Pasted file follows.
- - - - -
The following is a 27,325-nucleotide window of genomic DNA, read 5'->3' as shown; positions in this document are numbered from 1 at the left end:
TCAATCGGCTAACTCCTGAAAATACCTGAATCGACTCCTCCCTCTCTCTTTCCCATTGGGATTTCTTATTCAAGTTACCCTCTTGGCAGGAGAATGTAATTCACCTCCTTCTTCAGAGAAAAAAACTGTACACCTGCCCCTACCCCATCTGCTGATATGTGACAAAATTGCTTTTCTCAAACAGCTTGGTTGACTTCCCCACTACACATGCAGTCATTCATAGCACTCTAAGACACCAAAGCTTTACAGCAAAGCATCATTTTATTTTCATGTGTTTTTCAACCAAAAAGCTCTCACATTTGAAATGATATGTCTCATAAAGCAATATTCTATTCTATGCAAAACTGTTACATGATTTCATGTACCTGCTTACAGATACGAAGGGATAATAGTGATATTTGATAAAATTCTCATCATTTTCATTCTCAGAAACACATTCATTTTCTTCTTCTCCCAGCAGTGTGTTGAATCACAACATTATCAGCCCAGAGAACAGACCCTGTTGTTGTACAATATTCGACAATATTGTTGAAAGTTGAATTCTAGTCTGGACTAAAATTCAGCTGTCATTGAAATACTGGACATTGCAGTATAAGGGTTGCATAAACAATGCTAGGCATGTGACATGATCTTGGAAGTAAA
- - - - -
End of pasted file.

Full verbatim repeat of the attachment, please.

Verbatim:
The following is a 27,325-nucleotide window of genomic DNA, read 5'->3' as shown; positions in this document are numbered from 1 at the left end:
TCAATCGGCTAACTCCTGAAAATACCTGAATCGACTCCTCCCTCTCTCTTTCCCATTGGGATTTCTTATTCAAGTTACCCTCTTGGCAGGAGAATGTAATTCACCTCCTTCTTCAGAGAAAAAAACTGTACACCTGCCCCTACCCCATCTGCTGATATGTGACAAAATTGCTTTTCTCAAACAGCTTGGTTGACTTCCCCACTACACATGCAGTCATTCATAGCACTCTAAGACACCAAAGCTTTACAGCAAAGCATCATTTTATTTTCATGTGTTTTTCAACCAAAAAGCTCTCACATTTGAAATGATATGTCTCATAAAGCAATATTCTATTCTATGCAAAACTGTTACATGATTTCATGTACCTGCTTACAGATACGAAGGGATAATAGTGATATTTGATAAAATTCTCATCATTTTCATTCTCAGAAACACATTCATTTTCTTCTTCTCCCAGCAGTGTGTTGAATCACAACATTATCAGCCCAGAGAACAGACCCTGTTGTTGTACAATATTCGACAATATTGTTGAAAGTTGAATTCTAGTCTGGACTAAAATTCAGCTGTCATTGAAATACTGGACATTGCAGTATAAGGGTTGCATAAACAATGCTAGGCATGTGACATGATCTTGGAAGTAAA